Readers who are looking to sharpen their reading skills will likely enjoy reading challenges. Even then, not everyone has the same reading comprehension or even interests to boot.
Whether you’re one of the most discerning readers out there or a beginner who’s trying to grow their collection, we have a good challenge for you. Here are 6 reading challenges for all readers that you will surely love to power through.
1. The A to Z Challenge
If you’re looking to (slowly) organize your bookshelves, one way you can do it is to take on the A to Z challenge. This simple challenge shouldn’t take too long to do and works well for those who want some variety in their reading. The A to Z challenge means reading 26 books total in a year, starting from A to Z.
The A to Z challenge works because of the sheer variety of choices that you have. It doesn’t limit you to any theme or genre, which makes it a breeze to read. The big challenge for this is the sheer volume, as 26 books translate to a little more than two books a month.
For young readers, this can take a while to do, especially if they’re focusing on classic books that take time to digest. For more advanced readers, this shouldn’t be too hard of a challenge. If you want to sprinkle a little more challenge on top of this challenge, you can set a specific theme or genre to limit the options you have.
2. The United Nations Challenge
The United Nations challenge is another great way to get you reading something different every day. The United Nations challenge encourages its readers to go through different types of literature from all over the world. These can be poems, books, prose, short stories, and more.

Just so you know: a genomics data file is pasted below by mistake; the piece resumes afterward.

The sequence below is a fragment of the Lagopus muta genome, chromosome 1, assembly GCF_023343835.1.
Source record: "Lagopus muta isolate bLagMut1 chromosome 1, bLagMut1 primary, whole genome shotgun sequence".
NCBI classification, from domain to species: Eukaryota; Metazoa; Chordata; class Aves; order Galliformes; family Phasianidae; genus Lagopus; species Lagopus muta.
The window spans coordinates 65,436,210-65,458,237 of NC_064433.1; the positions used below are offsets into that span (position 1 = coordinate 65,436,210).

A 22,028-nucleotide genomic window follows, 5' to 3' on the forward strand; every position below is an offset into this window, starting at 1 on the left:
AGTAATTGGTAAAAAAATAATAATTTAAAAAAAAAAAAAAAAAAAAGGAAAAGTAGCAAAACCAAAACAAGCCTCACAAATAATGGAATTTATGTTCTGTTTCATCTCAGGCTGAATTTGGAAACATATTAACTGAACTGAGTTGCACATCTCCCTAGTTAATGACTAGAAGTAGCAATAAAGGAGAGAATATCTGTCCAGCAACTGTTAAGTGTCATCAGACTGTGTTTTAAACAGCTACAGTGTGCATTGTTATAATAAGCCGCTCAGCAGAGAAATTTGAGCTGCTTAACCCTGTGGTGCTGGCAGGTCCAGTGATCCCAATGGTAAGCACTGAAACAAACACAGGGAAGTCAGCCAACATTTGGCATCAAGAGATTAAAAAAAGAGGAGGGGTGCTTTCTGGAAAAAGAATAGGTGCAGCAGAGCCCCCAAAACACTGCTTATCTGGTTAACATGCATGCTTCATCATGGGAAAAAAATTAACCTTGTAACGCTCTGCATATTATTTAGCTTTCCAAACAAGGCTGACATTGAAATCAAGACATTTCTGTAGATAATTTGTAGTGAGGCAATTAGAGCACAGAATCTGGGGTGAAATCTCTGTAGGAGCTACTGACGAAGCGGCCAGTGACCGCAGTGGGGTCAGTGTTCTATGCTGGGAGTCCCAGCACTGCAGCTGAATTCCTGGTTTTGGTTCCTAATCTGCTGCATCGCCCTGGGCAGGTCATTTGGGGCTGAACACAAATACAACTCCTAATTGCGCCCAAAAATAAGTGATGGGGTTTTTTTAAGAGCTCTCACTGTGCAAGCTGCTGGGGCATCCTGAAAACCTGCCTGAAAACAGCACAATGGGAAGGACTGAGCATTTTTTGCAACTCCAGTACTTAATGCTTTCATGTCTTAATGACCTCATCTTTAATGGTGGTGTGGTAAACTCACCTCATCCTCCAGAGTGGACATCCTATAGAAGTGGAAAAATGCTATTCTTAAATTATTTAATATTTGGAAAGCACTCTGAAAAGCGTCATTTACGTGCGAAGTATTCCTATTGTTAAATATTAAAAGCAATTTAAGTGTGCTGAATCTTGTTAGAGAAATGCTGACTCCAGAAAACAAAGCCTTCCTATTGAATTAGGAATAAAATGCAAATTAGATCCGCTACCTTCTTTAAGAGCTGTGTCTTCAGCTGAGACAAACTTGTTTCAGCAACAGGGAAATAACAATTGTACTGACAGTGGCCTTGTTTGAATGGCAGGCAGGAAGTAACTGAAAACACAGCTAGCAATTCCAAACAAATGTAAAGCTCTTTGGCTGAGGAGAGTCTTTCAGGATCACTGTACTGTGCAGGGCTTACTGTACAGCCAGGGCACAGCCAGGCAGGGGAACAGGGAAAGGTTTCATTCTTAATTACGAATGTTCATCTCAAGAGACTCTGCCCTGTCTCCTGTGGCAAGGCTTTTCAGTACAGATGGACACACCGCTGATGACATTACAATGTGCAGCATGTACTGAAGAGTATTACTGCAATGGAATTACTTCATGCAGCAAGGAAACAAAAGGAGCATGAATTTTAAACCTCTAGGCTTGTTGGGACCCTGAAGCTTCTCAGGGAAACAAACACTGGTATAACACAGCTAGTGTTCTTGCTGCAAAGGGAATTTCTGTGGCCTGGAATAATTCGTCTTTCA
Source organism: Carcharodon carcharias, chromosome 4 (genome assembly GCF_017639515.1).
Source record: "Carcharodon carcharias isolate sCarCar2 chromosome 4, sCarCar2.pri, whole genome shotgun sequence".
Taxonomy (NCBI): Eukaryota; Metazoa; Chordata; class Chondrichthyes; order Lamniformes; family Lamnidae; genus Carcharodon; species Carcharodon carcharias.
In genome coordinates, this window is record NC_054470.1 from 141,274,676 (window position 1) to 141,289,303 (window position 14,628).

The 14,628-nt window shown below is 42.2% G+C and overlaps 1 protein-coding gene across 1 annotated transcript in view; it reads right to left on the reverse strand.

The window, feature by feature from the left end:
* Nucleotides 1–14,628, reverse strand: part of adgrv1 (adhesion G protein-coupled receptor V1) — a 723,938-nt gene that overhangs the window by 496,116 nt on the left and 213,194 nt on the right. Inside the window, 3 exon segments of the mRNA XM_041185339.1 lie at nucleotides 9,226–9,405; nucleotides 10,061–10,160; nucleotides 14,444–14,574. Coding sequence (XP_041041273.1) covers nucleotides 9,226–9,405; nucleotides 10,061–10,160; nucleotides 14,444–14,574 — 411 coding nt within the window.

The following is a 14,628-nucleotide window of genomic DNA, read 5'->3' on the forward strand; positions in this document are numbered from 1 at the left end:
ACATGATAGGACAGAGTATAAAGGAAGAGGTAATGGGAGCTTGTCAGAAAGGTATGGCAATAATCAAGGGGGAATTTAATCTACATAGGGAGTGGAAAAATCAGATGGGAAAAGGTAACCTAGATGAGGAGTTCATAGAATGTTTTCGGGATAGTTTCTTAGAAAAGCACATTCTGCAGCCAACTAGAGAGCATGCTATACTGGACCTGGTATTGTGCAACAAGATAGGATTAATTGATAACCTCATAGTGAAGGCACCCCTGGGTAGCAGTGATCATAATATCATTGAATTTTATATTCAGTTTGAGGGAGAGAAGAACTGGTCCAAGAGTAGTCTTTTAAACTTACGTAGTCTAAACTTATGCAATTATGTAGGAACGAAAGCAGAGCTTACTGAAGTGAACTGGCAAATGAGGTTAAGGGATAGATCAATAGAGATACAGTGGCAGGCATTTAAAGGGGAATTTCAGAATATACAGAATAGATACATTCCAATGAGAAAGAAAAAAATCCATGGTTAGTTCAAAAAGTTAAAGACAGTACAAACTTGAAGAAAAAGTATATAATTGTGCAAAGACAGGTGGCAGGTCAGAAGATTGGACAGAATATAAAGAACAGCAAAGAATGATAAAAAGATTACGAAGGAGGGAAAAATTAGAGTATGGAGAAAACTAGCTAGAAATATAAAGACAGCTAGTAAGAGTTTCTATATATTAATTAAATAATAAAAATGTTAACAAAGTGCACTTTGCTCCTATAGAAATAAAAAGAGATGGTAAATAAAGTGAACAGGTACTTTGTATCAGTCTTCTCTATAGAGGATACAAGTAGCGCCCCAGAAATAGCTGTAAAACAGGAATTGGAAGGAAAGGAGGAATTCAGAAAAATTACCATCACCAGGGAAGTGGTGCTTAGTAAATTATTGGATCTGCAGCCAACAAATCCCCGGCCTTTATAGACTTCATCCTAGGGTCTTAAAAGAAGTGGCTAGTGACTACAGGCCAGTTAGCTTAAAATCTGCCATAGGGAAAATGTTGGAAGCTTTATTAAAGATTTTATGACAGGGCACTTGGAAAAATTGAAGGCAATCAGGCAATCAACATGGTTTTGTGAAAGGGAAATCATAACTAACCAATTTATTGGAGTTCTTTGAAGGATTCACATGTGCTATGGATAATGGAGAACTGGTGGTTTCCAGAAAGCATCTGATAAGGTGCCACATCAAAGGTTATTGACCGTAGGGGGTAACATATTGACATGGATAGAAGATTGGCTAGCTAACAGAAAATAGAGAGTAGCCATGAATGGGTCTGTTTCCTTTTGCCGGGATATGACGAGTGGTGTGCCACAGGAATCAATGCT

If you want to make it a habit to care for your eyes, this challenge can give you differing lengths and difficulty levels of literature and relieve eye fatigue. The challenge comes mostly from finding the appropriate literature for a country of choice. Other than that, the difficulty and variety entirely depend on you.
For beginner readers, the best configuration is to work with simpler works of writing from more prominent countries. Getting classics from each nation should give you a good idea of which literature you would want to read in the future. More advanced readers can opt for literature from lesser-known countries, as well as longer-form material.
3. The Read Harder Challenge
For those who are looking to expose themselves to a harder read, one of the best challenges you can take is the Read Harder challenge. The Read Harder challenge questions your preconceived notions of society and exposes you to material that you likely have not read before.
The Read Harder challenge is there to help shape the minds of people, especially those who live in echo chambers. This will help them understand other people’s plights, as well as know the stories of those ignored by society in general. While the challenge is designed for young minds, older and more experienced readers can also take part.
Read Harder lays out several topics and themes, usually surrounding topics of harder discussion within society. These include topics of social justice, anti-racism, LGBTQ+ history, fat-positivity, and works by people of color. Depending on the skill level of the reader, the challenge can span an entire year, with between 12 to 24 tasks.
4. The Banned Books Challenge
The Banned Books challenge is one of the most controversial challenges in this list, mostly due to the content of the material. Every year, there are books listed as challenged and banned books from schools and universities, as tracked by the American Library Association.